Live review: Nine Inch Nails, London O2 Academy Brixton

God is dead, we’re told, but Trent Reznor isn’t and he’s delivering the best shows of his life…

Live review: Nine Inch Nails, London O2 Academy Brixton
James Hickie
Jenn Five

“It’s been a while,” says Trent Reznor, the back of a hand pressed against his glistening forehead, surveying this grand venue like a rogue general.

He’s right. Nine Inch Nails shows in the UK, to court a cliche, have been like buses: there were none for four years, then five came along at once – one in Glasgow, two at Cornwall’s Eden Project, one in Manchester last night, and this appointment in London at a venue they share a rich history with. In the throes of tube and rail strikes, of course, buses are one of the few ways to actually get here tonight, though from the look of a crowd that includes Tilda Swinton, Gary Numan and Justin Hawkins, few have let any impediment prevent them witnessing one of the year’s most exceptional gigs.

Those who arrive early enough catch the opening slot from Yves Tumor. The experimental performer and their band seem to pull in opposing directions, musically; Yves, the recording alias of Sean Bowie, opts for a sultry, artful delivery, while their accompanying guitarist seems to be doing an Eddie Van Halen impression. Both are interesting to watch, even if the sound quality does a disservice to the nuances of their collective efforts.

From the moment the sound of a paddle hitting flesh signals the start of Mr. Self Destruct, it’s clear Trent and co. are playing for keeps. Amid strobes that threaten to overwhelm the mind and the ear canal-scraping riff to The Downward Spiral’s opening track, there’s that brief, beautiful moment of calm. As an ambient drone engulfs, blue lights cut through the obligatory smoke to give the impression of being underwater, drowning, surrendering to your fate, before the cacophony pulls you back out. And that's just the first song.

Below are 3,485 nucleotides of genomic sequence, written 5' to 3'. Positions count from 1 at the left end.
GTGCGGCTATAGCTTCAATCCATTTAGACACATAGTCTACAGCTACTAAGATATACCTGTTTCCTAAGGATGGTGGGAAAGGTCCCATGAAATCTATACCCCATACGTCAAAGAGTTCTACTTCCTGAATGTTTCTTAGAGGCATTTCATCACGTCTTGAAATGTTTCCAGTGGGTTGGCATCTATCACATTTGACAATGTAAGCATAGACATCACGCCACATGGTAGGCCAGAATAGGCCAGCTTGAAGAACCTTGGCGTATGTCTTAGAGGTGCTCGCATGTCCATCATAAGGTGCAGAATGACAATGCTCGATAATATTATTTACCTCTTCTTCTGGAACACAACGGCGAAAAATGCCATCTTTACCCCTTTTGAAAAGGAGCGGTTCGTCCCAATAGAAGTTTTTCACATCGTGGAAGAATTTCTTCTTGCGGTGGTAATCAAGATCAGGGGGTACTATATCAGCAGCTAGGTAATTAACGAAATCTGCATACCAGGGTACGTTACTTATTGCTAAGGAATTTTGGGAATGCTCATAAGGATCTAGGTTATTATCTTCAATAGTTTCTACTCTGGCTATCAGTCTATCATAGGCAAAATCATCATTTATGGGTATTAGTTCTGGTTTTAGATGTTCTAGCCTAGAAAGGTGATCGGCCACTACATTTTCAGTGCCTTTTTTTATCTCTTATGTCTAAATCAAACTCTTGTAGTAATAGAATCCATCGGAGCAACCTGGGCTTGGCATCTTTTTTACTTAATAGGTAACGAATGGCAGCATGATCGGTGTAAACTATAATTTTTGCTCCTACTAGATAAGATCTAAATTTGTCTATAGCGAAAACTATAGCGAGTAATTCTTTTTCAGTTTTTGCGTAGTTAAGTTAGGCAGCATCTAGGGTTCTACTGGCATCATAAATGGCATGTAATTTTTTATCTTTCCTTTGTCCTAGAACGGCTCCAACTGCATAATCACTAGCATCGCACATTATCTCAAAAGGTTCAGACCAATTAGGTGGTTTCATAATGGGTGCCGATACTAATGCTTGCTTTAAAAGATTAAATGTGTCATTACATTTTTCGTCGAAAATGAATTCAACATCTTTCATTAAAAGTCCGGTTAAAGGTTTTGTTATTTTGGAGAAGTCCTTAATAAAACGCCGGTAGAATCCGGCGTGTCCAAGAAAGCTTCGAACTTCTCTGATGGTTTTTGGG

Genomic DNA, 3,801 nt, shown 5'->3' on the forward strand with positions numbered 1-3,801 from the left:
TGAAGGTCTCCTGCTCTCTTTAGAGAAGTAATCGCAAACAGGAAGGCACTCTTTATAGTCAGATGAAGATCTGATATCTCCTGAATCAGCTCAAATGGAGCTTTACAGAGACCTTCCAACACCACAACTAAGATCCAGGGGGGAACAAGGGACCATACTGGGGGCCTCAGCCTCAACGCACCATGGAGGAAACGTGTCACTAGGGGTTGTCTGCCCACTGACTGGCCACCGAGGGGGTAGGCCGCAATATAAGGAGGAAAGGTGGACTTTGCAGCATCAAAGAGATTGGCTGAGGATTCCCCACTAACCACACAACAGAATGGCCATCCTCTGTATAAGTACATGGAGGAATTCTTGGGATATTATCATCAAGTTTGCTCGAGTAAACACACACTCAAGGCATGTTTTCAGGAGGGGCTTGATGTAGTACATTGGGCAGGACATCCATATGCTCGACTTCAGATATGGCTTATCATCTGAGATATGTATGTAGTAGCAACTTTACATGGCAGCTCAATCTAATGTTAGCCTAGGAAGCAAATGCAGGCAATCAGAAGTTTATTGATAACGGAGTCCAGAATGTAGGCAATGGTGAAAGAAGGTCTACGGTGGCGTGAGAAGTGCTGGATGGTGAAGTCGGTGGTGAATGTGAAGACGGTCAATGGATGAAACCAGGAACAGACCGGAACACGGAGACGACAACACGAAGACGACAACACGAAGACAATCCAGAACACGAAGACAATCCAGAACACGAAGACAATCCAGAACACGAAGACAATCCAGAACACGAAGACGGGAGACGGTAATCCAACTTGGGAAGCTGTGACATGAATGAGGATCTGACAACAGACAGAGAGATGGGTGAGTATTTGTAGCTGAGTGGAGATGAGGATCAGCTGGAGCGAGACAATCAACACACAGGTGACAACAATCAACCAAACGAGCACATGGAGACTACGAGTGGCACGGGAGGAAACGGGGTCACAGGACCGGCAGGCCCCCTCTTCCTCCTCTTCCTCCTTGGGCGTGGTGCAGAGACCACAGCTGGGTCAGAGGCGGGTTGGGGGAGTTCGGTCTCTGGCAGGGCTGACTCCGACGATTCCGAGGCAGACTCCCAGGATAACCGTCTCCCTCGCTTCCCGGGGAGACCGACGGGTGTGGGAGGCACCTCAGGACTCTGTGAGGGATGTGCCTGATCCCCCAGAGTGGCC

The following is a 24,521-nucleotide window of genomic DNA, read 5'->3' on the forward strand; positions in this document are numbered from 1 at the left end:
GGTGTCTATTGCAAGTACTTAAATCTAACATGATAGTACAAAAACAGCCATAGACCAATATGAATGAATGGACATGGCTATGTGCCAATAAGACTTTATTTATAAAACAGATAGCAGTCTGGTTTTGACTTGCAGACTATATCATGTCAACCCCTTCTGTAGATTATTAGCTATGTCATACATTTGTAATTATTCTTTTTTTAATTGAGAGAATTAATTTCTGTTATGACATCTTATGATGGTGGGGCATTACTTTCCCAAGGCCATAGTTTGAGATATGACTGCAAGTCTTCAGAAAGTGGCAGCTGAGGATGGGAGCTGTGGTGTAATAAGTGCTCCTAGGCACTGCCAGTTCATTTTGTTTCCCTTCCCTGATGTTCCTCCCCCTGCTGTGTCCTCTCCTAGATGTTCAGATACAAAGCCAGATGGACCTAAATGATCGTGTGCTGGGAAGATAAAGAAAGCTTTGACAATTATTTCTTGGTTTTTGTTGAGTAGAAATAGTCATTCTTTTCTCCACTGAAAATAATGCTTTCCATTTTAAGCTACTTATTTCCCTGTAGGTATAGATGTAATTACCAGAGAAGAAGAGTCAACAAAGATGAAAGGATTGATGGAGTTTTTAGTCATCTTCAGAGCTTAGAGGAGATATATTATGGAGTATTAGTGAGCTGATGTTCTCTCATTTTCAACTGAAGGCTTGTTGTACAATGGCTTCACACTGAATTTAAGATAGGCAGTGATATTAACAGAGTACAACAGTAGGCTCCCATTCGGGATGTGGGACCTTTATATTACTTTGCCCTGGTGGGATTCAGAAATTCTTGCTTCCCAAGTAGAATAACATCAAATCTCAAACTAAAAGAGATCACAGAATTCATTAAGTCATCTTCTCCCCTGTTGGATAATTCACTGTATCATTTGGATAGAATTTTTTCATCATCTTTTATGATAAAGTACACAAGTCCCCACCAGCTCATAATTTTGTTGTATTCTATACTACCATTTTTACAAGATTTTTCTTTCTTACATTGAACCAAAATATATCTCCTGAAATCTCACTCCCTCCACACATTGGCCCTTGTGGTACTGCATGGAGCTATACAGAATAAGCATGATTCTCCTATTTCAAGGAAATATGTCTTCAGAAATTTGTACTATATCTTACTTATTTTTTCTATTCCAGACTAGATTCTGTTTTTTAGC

One of Nine Inch Nails’ many gifts is their ability to constantly overhaul their set, allowing for markedly different experiences night after night. Indeed, looking at setlists from their UK shows so far and seeing the inclusion of Discipline and Happiness In Slavery on different nights, for the first time since 2009 and 1994 respectively, suggests all bets are off. Tonight we get the live debut of Sunspots from With Teeth, which while not necessarily occupying a prime spot on the wishlist of many, is a perfectly-curated moody addition.

If there’s a central tenet governing this performance, it’s unbridled intensity. Sometimes, as on the galloping Wish and the venomous Heresy, that intensity is musical. During Copy Of A, when darting lights project the band’s giant silhouettes onto the wall, it’s in the clever production. In the double-header of I’m Afraid Of Americans and Fashion, it’s their reverence for their fallen hero, David Bowie. Watching Robin Finck, who’s of the captivating school of guitarists who violently pulls sounds from his instrument, or Ilan Rubin, whose thunderous drum break during The Perfect Drug sets jaws agape, that intensity is in the performances.

And then there’s Trent, who unlike his creative partner Atticus Ross, is an untethered presence – dancing, goading, commanding – but most importantly of all, looking happier and more relaxed on a stage than he’s ever done before.

If there’s a grumble to be had, it’s that we only get one track from The Fragile. Trent mentions that Alan Moulder, the co-producer of NIN’s third album, is in attendance, so one might perhaps have expected it to be more generously represented – particularly when there are seven cuts from The Downward Spiral. Nevertheless, The Fragile’s sole ambassador, Even Deeper, sandwiched between Reptile and Hurt during the encore, proves a highlight.

“It’s been an honour,” smiles Trent towards the end, unsurprisingly thrilled to be back on the road and fully able to do what he’s done for 33 years. What’s more surprising is the modesty with which he addresses these fans, as if he, genius songwriter, producer, rock god, and two-time Oscar winner, is the lucky one in this equation. It’s great that he feels this way, because in the bargain, this audience gets to see a live band that, on form like this, is inarguably the best in the world. Bow down.

Check out more:

Now read these

The best of Kerrang! delivered straight to your inbox three times a week. What are you waiting for?